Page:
AsianScientist (Aug. 1, 2019) – Scientists in South Korea have applied data science and deep learning techniques to overcome the trial-and-error process of designing materials with unique optical properties. Their work is published in ACS Applied Materials and Interfaces.
Metamaterials are artificial materials engineered to have properties not found in naturally occurring materials. These novel properties are realized by precisely designing artificial atoms that are smaller than the wavelength of light, and therefore can control the polarization and spin of light. However, the current process of designing metamaterials is laborious and require numerous iterations before the right material is obtained.
To solve this problem, researchers led by Professors Rho Junsuk, So Sunae and Mun Jungho at the Pohang University of Science and Engineering (POSTECH) developed a deep learning program that can make design recommendations to achieve desired optical properties in metamaterials.
The researchers first had to train their algorithm on a vast amount of data, which included datasets on various existing metamaterials, as well as information about the correlation between photonic structures and their resultant optical properties. The team also sorted materials into categories and added them as a design factor in their algorithm. This effectively increased the range of possible material parameters and outcomes that could be derived by the deep learning program.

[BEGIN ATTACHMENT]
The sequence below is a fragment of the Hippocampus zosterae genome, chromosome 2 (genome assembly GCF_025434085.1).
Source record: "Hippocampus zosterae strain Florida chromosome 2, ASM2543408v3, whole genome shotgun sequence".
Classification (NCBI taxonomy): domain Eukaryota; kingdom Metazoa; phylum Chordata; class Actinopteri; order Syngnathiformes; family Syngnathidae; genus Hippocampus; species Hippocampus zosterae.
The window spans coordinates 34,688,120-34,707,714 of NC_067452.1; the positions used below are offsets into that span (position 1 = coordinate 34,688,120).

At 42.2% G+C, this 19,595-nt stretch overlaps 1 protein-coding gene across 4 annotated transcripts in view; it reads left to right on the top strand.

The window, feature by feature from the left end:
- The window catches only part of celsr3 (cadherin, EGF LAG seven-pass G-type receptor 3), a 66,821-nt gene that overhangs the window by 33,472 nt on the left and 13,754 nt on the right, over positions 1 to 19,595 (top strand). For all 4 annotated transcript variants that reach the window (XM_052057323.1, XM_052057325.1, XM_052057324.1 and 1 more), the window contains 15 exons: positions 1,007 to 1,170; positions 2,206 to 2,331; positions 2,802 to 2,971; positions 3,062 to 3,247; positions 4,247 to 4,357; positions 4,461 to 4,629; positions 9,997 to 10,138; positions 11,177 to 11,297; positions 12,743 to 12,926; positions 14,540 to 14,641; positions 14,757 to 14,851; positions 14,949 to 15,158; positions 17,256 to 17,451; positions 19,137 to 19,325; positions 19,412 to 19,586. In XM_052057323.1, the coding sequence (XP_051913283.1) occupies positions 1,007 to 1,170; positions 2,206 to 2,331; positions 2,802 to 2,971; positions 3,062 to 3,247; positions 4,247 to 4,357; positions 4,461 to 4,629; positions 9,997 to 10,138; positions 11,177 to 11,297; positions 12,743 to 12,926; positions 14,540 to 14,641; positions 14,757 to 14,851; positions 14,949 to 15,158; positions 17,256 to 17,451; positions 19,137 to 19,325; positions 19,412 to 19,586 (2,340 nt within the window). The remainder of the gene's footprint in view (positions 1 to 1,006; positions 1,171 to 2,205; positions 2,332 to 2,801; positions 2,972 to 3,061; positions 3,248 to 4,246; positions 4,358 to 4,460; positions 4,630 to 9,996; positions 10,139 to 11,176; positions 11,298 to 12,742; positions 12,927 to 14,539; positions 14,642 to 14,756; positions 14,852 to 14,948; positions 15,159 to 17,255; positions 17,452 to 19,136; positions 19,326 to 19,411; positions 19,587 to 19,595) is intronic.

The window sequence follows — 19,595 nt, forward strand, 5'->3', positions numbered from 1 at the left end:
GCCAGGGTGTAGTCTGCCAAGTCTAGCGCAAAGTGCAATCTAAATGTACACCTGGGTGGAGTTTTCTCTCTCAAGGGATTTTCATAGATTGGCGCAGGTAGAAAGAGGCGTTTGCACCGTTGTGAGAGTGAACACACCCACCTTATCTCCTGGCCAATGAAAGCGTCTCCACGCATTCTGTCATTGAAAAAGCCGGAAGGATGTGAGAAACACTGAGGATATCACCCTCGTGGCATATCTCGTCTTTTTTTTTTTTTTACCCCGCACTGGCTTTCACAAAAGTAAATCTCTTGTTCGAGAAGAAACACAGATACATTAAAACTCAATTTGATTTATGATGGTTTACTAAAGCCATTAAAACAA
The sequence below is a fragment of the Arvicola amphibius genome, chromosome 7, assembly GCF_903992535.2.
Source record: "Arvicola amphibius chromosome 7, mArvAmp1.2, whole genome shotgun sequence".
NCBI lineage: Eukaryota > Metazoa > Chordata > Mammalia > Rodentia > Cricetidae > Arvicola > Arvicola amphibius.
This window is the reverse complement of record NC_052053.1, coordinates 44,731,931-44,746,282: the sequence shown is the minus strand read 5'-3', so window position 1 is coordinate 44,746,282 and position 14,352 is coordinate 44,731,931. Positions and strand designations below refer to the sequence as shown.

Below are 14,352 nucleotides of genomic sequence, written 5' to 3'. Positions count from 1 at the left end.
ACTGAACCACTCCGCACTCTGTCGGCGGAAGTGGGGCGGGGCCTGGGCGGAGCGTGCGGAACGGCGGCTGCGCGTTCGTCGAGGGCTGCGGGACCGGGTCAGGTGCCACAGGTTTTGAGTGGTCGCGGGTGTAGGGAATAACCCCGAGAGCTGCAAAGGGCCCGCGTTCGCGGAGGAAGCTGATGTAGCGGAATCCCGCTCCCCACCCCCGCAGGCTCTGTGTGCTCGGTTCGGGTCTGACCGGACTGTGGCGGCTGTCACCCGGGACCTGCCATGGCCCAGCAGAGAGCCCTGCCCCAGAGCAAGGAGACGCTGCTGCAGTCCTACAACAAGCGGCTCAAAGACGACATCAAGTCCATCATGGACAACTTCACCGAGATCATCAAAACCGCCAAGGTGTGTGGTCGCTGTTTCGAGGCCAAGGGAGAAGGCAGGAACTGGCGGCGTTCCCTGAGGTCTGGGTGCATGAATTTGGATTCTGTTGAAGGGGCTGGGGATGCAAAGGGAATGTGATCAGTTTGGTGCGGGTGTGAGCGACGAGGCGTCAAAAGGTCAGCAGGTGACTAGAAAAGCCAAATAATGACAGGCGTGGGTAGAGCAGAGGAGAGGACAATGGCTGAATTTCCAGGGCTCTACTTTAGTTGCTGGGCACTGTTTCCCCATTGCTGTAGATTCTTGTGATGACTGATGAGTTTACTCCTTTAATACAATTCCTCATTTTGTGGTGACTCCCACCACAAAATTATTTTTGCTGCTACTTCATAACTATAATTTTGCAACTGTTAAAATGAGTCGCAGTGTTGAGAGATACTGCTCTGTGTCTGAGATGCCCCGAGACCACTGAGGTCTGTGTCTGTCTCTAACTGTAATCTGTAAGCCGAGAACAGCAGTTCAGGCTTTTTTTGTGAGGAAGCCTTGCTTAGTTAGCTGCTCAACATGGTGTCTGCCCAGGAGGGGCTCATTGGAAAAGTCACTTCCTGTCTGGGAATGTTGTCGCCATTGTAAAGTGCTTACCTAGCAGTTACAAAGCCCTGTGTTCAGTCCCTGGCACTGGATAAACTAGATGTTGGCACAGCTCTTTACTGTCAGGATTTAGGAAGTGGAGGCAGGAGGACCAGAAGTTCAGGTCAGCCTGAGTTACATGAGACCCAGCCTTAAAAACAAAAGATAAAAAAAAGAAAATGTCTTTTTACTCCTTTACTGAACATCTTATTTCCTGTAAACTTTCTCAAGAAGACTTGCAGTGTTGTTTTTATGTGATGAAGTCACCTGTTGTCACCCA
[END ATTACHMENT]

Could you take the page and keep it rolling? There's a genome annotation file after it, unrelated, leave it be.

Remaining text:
The team’s strategy not only reduced the time needed to design photonic structures, but also expanded the variety of metamaterial designs available to researchers. Hence, the researchers believe that their method could pave the way for next-generation display, security and military technologies.
“Our research was successful in bringing a higher degree of freedom to the design of metamaterials… but [the technique] still requires user input [to arrive at the desired outcome],” said Rho.
Hence, the team intends to refine their technique further to simplify and perhaps even automate the design of metamaterials for specific industrial applications.
The article can be found at: So et al. (2019) Simultaneous Inverse Design of Materials and Structures via Deep Learning: Demonstration of Dipole Resonance Engineering Using Core–Shell Nanoparticles.
Source: Pohang University of Science & Technology; Photo: Shutterstock.
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